New to Fostering? 5 Top Tips That Could Help!

If you’re just starting out on the road to fostering, here are the top 5 tips we think will help.

1. Be patient

The process of becoming a foster carer isn’t quick. It can’t be. This is because it is imperative that you learn the skills needed to be able to provide the right care for a foster child. You’ll also need to take time to go through the assessments and to be sure that this is the right decision.

All in all, the process between applying and your first foster placement can be somewhere in the region of 4-6 months.

Patience is therefore vital. However, patience is going to be one of the most important attributes you can bring to the foster carer and foster child relationship, so there’s no harm in getting in some practice!

2. Be realistic

Being a foster carer is rarely easy but it is immensely rewarding, and there’s no other role quite like it. However, there will be difficulties.

Children coming into foster care come from a broad range of backgrounds. They may have experienced trauma, loss or neglect. At the very least, they will feel unsettled and uncertain about their future.

As a result, they can come into foster care with a range of difficulties, which are often behavioural in nature. They may be very angry, withdrawn, inappropriate, or have deep-seated problems with attachment. All need a caring and secure home.

Being a foster carer will affect you: It can’t not. Being realistic about this is vital to the success of placements for both you and the child.

It’s also important to be realistic about the impact of fostering on your wider family and household. Fostering should be a ‘whole family’ decision because it impacts all of you. This can be positive, for example teaching a birth child empathy and providing companionship. At times it may result in adverse reactions, such as jealousy.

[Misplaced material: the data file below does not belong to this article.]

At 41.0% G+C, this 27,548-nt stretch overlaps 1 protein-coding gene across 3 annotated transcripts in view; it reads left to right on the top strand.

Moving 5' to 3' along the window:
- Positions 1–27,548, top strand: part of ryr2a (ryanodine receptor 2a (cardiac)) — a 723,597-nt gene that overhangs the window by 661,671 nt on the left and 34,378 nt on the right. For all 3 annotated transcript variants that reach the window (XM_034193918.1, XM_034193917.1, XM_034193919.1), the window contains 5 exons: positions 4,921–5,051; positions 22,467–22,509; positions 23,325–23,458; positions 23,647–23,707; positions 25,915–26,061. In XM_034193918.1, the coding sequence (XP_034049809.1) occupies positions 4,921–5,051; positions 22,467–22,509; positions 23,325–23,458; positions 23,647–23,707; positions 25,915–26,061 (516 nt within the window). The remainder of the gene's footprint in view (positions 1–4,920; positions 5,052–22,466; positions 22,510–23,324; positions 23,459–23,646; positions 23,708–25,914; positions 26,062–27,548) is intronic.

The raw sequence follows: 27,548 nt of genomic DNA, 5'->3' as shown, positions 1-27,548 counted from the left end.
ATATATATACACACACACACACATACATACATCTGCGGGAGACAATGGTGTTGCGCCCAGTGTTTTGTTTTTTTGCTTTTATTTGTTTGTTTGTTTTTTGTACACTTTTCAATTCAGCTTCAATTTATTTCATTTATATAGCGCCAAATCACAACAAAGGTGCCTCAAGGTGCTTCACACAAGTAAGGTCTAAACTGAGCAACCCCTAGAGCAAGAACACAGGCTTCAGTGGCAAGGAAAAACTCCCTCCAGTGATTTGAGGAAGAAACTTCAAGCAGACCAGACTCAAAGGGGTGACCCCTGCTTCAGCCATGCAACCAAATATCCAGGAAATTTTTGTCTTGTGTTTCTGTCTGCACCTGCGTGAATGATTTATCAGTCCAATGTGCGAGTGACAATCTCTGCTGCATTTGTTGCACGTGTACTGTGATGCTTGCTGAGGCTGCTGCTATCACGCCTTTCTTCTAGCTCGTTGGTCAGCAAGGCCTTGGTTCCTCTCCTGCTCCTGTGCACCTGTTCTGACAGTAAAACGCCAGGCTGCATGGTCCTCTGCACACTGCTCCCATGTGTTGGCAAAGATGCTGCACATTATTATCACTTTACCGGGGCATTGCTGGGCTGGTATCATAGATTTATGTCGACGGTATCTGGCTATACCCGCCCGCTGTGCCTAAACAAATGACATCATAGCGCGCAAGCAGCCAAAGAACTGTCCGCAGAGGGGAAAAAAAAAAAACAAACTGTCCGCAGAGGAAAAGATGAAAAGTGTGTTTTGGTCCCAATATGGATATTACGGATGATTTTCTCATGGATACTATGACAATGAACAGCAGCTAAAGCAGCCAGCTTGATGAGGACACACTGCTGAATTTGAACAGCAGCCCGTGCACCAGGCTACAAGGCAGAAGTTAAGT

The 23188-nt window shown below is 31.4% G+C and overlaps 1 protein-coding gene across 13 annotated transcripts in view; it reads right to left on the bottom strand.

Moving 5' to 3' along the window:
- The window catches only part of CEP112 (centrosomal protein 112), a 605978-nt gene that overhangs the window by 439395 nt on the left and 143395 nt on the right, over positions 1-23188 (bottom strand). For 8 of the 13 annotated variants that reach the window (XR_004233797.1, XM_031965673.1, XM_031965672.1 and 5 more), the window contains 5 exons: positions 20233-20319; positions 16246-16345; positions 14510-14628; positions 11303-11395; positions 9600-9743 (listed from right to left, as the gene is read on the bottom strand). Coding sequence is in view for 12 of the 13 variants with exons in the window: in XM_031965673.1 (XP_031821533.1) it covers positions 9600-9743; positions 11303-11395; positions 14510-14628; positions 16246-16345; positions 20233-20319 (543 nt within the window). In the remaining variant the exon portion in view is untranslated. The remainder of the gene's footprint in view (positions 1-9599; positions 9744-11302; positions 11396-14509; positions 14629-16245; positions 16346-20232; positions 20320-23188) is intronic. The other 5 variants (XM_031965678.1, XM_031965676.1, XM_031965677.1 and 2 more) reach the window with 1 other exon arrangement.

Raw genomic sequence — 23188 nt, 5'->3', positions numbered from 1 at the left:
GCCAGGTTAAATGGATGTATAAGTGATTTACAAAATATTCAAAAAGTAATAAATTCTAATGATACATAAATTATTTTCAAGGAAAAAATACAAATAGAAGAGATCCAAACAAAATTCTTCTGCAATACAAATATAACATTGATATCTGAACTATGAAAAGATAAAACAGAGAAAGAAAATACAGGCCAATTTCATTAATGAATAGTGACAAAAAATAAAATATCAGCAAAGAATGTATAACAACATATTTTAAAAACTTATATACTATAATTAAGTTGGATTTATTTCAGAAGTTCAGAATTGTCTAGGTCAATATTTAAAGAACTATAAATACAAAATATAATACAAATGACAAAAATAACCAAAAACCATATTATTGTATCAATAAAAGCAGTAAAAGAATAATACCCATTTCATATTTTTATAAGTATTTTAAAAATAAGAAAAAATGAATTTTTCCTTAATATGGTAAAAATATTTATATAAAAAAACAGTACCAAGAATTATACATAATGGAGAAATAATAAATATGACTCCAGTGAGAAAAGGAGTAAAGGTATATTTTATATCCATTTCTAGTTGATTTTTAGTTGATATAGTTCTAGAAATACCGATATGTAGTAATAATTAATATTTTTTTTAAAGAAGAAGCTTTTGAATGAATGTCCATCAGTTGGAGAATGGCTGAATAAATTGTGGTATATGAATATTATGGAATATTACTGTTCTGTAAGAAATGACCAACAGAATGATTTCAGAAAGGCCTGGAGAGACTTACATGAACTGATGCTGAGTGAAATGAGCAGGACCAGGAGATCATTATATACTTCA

3. Approach it like a career, with a difference

Being a foster carer is also a ‘job’. It’s unusual, as a type of job, but approaching it as such can provide the best care for children. This is because, knowing foster carers

are respected as professionals (and remunerated as such), provides the ability to supply the level of care a foster child needs.

Not having to worry about finances is absolutely vital. This is why foster carers are paid an allowance. This will also include a professional fee for their services.

In addition, viewing foster caring as a career means you can focus on the skills you need and the training that comes with this. You can access different training and potentially develop your career to include various types of placement.

4. Be flexible

No two foster children are the same, and no two foster placements look identical. Foster carers need to be able to adapt to the different needs of different children. This requires a willingness on the part of the foster carer to truly learn about the individual child and work with social workers and the fostering agency to meet that child’s needs.

Foster placements can also happen with very limited notice. They can last from a few days to months or years. Being flexible helps you manage the immense changes that foster caring brings.

5. Be yourself

The single biggest thing you can bring to foster caring is being yourself. We need foster carers from a hugely diverse range of backgrounds to meet the equally diverse range of backgrounds of children in care.

It, therefore, doesn’t matter what your religion or faith is, your gender, marital status or sexuality. If you believe that you can make a positive difference to a child’s life and are willing to nurture them, then being yourself if vital.

Find out more about fostering here.

*This is a guest post


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